With the help of the American Civil Liberties Union (ACLU), Gavin filed suit in June 2015. He alleged that by denying him access to the restroom that corresponded with his gender identity, the school board impermissibly discriminated against him on the basis of his sex in violation of Title IX of the U.S. Education Amendments of 1972 (a federal law that prohibits sex discrimination by schools) and the Equal Protection Clause of 14th Amendment to the United States Constitution. Among other things, Gavin cited to the Department of Education’s opinion letter. Gavin also sought an injunction so that he could use the boy’s restroom as of the start of the 2015-2016 school year.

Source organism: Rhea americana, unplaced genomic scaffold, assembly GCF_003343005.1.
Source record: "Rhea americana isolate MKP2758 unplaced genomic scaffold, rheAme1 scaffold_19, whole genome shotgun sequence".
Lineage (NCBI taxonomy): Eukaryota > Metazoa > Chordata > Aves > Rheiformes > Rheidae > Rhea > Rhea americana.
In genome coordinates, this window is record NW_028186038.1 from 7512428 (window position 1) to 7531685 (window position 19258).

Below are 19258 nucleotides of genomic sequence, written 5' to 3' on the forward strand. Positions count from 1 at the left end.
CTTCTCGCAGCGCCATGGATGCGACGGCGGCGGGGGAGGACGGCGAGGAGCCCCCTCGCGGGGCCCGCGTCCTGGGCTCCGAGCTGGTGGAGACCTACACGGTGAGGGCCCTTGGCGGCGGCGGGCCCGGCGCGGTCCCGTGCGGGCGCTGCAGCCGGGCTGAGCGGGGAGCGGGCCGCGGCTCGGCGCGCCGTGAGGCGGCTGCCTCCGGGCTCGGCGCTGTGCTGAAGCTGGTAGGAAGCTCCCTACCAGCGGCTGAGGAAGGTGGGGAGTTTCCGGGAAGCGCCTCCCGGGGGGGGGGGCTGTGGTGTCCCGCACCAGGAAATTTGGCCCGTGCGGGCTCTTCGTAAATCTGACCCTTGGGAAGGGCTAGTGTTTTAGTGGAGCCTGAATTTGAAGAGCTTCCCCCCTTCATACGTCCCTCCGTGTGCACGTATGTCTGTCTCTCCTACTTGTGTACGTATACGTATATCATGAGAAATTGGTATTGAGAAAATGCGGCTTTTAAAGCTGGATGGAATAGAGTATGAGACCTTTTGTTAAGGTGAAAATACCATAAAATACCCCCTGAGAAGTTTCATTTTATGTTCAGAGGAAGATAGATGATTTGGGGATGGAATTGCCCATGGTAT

In September 2015, the district court dismissed Gavin’s lawsuit and denied his request for an injunction, reasoning that Title IX permits the assignment of separate bathrooms on the basis of one’s biological sex. The district court did not decide whether “sex” includes gender identity. Further, the district court declined to give any weight to the Department of Education’s interpretation of “sex,” as expressed in its opinion letter. Gavin appealed the decision to the United States Court of Appeals for the 4th Circuit (the federal appellate court for Maryland, North Carolina, South Carolina, Virginia and West Virginia).
The 4th Circuit reversed the district court’s decision in April 2016, saying the lower court failed to give weight to the Department’s interpretation of “sex.”